Image via Wikipedia
I was kind of expecting to see free range students plucking tools from the Internet to solve real world problems collaboratively. What I got was teachers using technology to control the content their students could work from to complete rigid and structured lessons.
Way back on day 1, Saturday for me, I caught the end of the discussion on iPads and their role in education. The debate there was that some felt that iPads were more suited to consumers and didn’t allow for the creation of content. Thus they restricted the ability of student to SHOW what they learned. Others felt that not every tool needed to be a Swiss Army knife. At times students would be asked to build content that could be assessed, but at other times the size, simplicity, and speed of an iPad would be better than a full strength laptop.
This “No Paper? No Problem” group fell into a third category. They fall into what I call the “we want to point our learning to a specific goal and chart the shortest and fastest route to that goal” group. Is that how they see themselves, I doubt it. I’m sure they see themselves more along the lines of doing a great job in meeting the standards set forth by the governing bodies. We are the best teachers in the state because we have the highest test scores. As a matter they claimed proof that their methods work because one of the presenters did have the top scores in the state.
Was the entire session completely without merit? No, I did like the idea feature of the platform they were using that allowed the teacher to see a thumbnail of every student’s computer. I know I could set up something similar in just about any computer lab, but sometimes having something developed and managed for you just makes life easier. (I think that’s why some many people like Macs they work and synch with all things Mac with almost no fuss)
It wasn’t the monitoring of the student’s computers that I liked it was the fact that she would project the screen onto the wall and let the students monitor each other. She also did this during discussions. Students would then make sure everyone participated in the discussion and didn’t slack off.
I was most disappointed in their seeming glee in the fact that one student was removed from the program because he managed to break the security and explore sites that were inappropriate.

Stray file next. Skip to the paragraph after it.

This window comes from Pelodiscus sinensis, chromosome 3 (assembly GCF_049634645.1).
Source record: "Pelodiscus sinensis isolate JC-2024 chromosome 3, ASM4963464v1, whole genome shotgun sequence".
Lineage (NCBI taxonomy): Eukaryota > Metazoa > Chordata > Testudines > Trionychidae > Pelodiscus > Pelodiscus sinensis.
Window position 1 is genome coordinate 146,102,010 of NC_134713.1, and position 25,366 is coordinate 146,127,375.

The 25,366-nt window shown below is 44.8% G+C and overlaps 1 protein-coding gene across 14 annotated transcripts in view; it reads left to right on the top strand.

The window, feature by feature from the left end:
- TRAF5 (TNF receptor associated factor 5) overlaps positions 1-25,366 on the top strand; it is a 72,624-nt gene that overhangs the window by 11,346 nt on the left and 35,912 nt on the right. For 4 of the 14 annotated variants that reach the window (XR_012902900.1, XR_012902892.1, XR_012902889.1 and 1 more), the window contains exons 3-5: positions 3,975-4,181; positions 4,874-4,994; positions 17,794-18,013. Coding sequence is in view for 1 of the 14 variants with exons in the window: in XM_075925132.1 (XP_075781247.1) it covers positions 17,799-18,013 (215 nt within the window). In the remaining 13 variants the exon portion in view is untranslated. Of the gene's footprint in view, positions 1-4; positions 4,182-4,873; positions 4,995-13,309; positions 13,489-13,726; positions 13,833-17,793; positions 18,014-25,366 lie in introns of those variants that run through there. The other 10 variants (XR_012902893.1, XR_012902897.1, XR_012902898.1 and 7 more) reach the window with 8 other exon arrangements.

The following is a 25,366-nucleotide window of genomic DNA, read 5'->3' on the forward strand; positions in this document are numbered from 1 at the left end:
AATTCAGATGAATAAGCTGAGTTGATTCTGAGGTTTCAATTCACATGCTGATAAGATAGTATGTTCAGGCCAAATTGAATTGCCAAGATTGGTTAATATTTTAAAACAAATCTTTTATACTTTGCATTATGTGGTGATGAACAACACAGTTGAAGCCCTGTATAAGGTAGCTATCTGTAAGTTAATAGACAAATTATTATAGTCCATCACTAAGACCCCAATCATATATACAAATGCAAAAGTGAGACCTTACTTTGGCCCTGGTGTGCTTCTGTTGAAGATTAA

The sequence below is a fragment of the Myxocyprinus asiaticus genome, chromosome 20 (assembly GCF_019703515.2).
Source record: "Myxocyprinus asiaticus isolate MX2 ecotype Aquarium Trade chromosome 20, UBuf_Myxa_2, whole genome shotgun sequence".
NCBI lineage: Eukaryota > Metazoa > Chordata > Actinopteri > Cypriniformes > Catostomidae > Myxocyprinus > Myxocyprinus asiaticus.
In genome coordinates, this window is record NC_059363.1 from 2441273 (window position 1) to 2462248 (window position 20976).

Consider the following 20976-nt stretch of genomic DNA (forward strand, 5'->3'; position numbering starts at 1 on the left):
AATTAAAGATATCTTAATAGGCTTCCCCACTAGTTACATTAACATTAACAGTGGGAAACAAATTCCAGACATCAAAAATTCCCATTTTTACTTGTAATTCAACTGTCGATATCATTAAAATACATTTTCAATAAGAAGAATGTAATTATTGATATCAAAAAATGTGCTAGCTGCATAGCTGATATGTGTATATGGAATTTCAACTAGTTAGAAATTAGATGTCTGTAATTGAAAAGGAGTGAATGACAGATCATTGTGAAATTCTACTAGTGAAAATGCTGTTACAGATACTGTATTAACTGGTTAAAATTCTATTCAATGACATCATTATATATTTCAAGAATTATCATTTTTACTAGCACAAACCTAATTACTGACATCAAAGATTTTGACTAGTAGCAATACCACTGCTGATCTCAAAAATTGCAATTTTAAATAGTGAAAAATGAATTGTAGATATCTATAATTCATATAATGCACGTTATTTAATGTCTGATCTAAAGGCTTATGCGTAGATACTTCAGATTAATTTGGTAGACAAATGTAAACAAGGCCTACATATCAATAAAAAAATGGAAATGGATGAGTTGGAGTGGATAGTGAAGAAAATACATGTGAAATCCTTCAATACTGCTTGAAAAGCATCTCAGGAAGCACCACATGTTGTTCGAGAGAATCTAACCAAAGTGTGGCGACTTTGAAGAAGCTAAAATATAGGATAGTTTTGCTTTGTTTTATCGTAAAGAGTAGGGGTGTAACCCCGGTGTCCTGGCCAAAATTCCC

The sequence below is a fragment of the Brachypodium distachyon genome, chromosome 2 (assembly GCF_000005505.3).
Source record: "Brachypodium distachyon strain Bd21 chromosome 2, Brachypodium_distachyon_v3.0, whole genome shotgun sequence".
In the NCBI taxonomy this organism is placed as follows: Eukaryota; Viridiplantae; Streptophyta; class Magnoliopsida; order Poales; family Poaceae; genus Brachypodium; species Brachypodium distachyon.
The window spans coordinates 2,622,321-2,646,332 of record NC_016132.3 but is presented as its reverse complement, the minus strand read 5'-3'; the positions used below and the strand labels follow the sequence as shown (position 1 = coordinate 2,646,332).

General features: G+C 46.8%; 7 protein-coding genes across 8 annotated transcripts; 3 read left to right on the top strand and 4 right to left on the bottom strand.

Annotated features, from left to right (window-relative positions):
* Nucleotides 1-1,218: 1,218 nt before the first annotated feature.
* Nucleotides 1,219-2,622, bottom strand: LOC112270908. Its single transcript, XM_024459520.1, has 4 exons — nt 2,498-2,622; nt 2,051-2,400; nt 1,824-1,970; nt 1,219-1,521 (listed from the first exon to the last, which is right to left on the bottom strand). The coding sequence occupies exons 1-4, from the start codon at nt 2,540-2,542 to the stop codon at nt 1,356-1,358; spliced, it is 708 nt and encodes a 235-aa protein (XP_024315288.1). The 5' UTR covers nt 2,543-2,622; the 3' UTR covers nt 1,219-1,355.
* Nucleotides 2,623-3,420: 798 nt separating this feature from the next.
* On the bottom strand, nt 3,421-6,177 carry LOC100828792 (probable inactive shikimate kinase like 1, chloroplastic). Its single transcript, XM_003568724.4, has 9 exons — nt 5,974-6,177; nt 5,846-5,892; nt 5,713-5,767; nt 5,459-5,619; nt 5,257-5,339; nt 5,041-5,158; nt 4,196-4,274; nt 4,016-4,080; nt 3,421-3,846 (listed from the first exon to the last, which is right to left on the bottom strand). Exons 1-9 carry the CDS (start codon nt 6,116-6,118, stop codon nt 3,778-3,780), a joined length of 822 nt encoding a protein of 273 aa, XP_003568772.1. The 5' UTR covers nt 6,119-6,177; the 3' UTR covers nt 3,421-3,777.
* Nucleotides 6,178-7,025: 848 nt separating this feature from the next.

About an hour later I went to Creativity and Standards: Amazing Authentic Approaches presented by Annette Lamb firstname.lastname@example.org. Her outline can be found here eduscapes.com/sessions/creativity
Basically she wanted to present some ways teachers could meet the NETS 1 standard of creativity and innovation. She wanted to show us ways that teachers can help students demonstrate creative thinking and construct knowledge.
Start by thinking different. Think visually, she lists several different visual dictionaries and thesauruses. Allow students to explore them and then create their own visual dictionaries, or create vocabulary videos.
Provide options, which she did in spades, If students can’t or don’t draw, give them options of create animations online using the stock images they provide.
Model, I don’t know about you, but I was always taught to model the behavior I wanted. Model behavior, learning, exploring, thinking, and anything else I wanted my students to exhibit in the classroom.
The world is rich in resources, so why do we limit ourselves to the textbook bought by the district. Infuse the classroom with a variety of resources. Novels, graphic novels, comics, editorial cartoons, sketches, caricatures, and more are out there waiting to be used. Find them and show them to your class. Then why not let them surprise you with what they can find or create.
Scaffolding creativity. This was repeated in the unplugged session I attended next. Basically, if you throw everything at your students they will be overwhelmed and return to you a copy and paste. Model the use of one tool and then ask the students to use it. Later, after they are comfortable using the tool, you can ask them to be more imaginative in their creations.
Use the tools to be a more creative teacher. As you can from Annette’s website being a creative teacher means being:
She provides a nice definition and explains at least one way to make it authentic in your classroom. The rest of the work along that front is up to you.
Conclusion (direct from her website)
Be a model. Use the technologies you plan to integrate into your classroom. Explore our Graphic Inquiry project.
Facilitate learning by creating pathfinders, learning guides, and WebQuest. Explore the Leviathan pathfinder.
Finally, get outside with your digital camera, create a comic, or contribute to an online discussion.
This was a great BYOL session. She had practical ideas to use in the classroom supported by several resources to use to create great artifacts. Everything showed how the NETS 1 standard applies to the student-centered classroom.
If you are like me and you like to see how people take this philosophy of student-centered technological rich classrooms and use it everyday in ways that are elastic and yet at the same time focused directly on reaching learning objectives this was the session for you.